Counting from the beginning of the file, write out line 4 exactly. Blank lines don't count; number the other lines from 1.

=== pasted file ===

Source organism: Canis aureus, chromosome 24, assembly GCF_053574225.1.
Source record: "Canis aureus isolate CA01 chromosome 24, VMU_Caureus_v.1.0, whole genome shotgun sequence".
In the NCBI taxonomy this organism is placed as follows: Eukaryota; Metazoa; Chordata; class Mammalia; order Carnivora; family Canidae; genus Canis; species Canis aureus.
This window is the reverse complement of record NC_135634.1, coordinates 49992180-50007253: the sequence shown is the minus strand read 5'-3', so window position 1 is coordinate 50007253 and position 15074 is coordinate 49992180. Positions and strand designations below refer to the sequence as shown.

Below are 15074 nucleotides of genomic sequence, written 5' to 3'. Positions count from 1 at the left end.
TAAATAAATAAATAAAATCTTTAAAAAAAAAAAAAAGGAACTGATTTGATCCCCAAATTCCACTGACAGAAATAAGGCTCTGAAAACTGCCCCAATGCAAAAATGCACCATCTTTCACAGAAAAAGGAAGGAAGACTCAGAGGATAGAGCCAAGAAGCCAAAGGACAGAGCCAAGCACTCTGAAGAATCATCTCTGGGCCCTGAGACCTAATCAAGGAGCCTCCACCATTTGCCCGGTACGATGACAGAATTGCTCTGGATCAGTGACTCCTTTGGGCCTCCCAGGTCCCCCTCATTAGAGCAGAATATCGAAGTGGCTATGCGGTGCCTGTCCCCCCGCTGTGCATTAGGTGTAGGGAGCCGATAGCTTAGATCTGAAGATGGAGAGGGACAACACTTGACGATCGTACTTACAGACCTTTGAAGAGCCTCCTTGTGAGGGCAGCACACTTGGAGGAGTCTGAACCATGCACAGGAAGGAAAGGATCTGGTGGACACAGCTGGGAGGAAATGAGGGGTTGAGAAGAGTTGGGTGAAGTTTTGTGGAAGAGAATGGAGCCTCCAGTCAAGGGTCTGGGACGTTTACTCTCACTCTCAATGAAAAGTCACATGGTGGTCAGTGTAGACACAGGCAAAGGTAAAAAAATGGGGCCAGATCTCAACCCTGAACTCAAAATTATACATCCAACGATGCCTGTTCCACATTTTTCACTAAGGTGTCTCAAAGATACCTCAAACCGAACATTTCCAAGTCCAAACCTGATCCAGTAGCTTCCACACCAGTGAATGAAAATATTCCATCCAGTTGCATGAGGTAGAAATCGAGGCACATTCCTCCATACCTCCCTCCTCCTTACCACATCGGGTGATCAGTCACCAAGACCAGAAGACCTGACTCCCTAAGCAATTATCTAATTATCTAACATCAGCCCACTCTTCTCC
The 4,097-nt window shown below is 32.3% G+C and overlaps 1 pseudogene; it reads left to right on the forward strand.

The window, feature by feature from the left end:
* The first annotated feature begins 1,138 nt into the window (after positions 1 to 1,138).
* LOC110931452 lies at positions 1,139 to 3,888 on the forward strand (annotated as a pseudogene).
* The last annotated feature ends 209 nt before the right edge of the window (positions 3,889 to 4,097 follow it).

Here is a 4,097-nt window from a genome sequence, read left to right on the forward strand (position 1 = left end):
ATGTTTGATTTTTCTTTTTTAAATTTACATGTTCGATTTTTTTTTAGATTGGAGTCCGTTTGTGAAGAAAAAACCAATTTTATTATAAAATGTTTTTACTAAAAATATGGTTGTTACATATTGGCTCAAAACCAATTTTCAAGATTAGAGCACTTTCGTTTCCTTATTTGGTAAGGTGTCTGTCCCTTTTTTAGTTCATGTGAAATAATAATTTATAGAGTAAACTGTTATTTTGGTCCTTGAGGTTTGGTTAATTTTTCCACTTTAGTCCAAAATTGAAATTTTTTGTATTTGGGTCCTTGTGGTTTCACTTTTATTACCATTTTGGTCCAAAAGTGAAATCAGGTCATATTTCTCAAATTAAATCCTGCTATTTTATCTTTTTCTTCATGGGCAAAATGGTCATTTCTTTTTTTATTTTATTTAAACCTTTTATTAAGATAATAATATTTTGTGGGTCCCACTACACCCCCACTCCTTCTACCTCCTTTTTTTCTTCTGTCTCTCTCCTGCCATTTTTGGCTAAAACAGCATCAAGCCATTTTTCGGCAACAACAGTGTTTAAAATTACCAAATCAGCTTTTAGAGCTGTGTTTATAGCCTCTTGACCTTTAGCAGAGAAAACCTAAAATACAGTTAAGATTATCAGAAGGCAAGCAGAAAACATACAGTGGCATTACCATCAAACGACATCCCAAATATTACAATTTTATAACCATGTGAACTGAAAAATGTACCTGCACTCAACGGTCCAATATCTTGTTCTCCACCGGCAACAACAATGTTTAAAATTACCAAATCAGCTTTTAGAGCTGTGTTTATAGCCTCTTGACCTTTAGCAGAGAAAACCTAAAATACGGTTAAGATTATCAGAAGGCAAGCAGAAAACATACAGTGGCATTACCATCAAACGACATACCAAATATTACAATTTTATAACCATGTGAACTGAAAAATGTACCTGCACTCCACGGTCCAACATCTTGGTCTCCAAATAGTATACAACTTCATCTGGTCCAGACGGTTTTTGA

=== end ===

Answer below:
This window is the reverse complement of record NC_135634.1, coordinates 49992180-50007253: the sequence shown is the minus strand read 5'-3', so window position 1 is coordinate 50007253 and position 15074 is coordinate 49992180. Positions and strand designations below refer to the sequence as shown.